Easter 2018: Vegan chocolate egg wins annual taste test

Eager for Easter

Sabrina Barr
Tuesday 20 February 2018 12:16 GMT
(Getty Images/iStockphoto)

For everyone who’s given something up for Lent, one particular thought is carrying them through the next six weeks: the fact that Easter is just around the corner.

The arrival of Easter is accompanied by an inundation of Easter eggs of all different kinds. Whether you prefer milk, white, dark or nutty chocolate, there’s something for everyone.

An annual Easter egg taste test has recently taken place to assess this year’s offerings, with a vegan Easter egg nabbing the top spot.

Although the Booja-Booja Hazelnut Crunch Chocolate Truffles Easter Egg isn’t technically a chocolate egg, it was still considered by the judges who gave it a high score of 89 out of 100.

The truffles, which are gluten, dairy and soya-free, come in a beautifully ornate hand-painted box.

The egg was named the winner of the free-from category, but also topped the list overall thanks to its high score.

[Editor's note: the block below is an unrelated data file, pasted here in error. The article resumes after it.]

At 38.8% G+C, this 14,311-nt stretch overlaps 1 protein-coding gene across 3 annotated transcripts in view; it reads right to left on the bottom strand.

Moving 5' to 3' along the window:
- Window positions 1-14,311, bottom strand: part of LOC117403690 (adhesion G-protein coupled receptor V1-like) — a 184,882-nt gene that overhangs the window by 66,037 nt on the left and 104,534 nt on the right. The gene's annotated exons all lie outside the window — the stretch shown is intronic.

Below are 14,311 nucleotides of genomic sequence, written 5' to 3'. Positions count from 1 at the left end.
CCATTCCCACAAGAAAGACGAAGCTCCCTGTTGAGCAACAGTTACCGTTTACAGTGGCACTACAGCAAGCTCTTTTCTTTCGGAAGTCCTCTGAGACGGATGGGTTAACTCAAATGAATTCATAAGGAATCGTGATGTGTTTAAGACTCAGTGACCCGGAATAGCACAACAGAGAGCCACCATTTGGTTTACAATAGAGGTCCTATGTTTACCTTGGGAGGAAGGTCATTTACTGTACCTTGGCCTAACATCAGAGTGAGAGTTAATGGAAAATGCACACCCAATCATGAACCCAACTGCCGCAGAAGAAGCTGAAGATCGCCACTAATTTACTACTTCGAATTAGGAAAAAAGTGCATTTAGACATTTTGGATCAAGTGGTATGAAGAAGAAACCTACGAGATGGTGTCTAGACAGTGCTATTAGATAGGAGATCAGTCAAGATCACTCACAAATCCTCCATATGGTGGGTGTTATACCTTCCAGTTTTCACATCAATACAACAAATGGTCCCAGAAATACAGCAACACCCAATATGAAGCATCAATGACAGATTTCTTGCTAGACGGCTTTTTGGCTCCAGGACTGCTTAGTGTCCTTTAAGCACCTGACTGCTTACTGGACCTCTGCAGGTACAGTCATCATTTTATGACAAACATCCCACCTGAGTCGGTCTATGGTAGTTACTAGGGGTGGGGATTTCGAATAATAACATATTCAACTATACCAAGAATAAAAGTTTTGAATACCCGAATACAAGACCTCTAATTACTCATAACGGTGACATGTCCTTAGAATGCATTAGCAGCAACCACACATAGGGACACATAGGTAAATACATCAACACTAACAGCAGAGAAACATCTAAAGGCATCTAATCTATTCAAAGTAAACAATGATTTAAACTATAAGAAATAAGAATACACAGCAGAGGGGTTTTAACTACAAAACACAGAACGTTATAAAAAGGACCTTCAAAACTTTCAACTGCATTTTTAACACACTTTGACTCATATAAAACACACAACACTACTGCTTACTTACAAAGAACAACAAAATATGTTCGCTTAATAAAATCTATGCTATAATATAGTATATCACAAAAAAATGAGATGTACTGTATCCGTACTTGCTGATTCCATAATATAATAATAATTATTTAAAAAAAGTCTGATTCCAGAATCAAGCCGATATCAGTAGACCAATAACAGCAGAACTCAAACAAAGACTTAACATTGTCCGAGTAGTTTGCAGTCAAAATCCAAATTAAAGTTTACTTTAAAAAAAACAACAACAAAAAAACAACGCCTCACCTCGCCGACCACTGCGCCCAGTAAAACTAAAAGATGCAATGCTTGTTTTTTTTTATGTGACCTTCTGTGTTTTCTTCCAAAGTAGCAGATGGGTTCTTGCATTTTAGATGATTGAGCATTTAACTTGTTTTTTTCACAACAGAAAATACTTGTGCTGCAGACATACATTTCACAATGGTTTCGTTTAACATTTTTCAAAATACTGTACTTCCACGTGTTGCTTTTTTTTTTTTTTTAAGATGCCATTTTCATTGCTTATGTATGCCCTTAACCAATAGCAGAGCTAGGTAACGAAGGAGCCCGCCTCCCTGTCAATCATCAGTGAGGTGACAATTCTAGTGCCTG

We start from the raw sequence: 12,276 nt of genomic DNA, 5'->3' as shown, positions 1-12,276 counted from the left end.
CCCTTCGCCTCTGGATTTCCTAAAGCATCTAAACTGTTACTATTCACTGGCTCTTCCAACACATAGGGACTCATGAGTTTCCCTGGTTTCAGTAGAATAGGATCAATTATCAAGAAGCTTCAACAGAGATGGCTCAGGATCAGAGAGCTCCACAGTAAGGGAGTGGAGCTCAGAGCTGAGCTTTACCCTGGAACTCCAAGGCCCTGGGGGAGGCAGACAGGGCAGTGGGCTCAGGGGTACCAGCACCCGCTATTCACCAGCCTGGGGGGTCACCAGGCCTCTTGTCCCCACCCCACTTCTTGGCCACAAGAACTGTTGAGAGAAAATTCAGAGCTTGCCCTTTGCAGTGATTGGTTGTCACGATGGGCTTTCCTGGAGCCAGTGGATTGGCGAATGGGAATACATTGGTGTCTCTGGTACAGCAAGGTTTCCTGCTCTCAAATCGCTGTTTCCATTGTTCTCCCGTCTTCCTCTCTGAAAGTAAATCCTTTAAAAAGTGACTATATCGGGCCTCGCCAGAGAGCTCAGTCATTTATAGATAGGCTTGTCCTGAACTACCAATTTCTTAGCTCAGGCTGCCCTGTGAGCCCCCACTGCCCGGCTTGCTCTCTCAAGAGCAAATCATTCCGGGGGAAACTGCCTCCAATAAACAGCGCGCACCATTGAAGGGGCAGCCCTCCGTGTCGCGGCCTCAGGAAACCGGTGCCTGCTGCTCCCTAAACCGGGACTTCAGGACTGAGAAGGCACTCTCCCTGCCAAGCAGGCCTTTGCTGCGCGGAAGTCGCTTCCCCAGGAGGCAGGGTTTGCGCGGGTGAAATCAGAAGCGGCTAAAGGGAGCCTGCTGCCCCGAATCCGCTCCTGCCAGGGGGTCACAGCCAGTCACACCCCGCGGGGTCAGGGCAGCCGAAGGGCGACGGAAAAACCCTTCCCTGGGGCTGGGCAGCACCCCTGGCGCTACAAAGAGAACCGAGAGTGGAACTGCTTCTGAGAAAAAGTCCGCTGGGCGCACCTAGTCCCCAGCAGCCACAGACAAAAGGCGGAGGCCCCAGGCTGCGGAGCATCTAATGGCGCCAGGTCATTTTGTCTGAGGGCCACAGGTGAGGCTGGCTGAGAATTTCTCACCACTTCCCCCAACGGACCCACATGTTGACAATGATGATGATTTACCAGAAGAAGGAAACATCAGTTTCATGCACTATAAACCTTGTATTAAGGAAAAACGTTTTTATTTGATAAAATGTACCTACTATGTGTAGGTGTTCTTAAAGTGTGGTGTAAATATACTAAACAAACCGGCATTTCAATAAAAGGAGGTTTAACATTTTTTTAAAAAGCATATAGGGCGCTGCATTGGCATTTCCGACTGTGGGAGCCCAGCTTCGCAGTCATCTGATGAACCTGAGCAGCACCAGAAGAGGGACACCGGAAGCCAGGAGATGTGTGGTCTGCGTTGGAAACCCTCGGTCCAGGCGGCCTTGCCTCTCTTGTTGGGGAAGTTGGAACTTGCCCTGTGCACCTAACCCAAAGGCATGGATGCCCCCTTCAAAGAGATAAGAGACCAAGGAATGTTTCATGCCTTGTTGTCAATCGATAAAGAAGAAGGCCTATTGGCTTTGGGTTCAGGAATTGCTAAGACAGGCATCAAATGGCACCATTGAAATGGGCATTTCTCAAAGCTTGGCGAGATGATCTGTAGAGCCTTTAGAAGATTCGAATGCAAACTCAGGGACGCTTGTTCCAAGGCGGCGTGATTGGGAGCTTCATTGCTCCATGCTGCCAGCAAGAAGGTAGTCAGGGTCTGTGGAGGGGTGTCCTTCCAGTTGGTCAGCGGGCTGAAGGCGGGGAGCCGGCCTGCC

Other categories featured in the taste test, which was carried out by Good Housekeeping, include milk chocolate, dark chocolate, showstopper Easter eggs and best Easter eggs for kids.

The Booja-Booja Hazelnut Crunch Chocolate Truffles Easter Eggs has been given the highest score during an annual Easter egg taste test
The Booja-Booja Hazelnut Crunch Chocolate Truffles Easter Eggs has been given the highest score during an annual Easter egg taste test (Booja-Booja)

While the Booja-Booja Easter egg may have been deemed the most delicious, it’s not necessarily the most affordable option, coming to a grand total of £24.99.

The cheapest product included on the list was the Aldi Dairyfine Curious Inventions Egg Popping Candy for £2.99, which was chosen as a runner up in the best Easter eggs for kids category.

The most expensive egg featured is almost a hundred times more expensive. Betty’s Imperial Egg In Bloom, which retails at a hefty £250, was named a runner up in the showstopper category.

Eggs have long been acknowledged as a symbol of life and death, which is why they’re associated with Easter and the resurrection of Christ.

Christians allegedly first began painting Easter eggs in Mesopotamia, an ancient region in southwestern Asia.

Eggs were coloured red as a reminder of the blood of Christ.

The custom of decorating Easter eggs then became more widespread in Christianity as the years went by.

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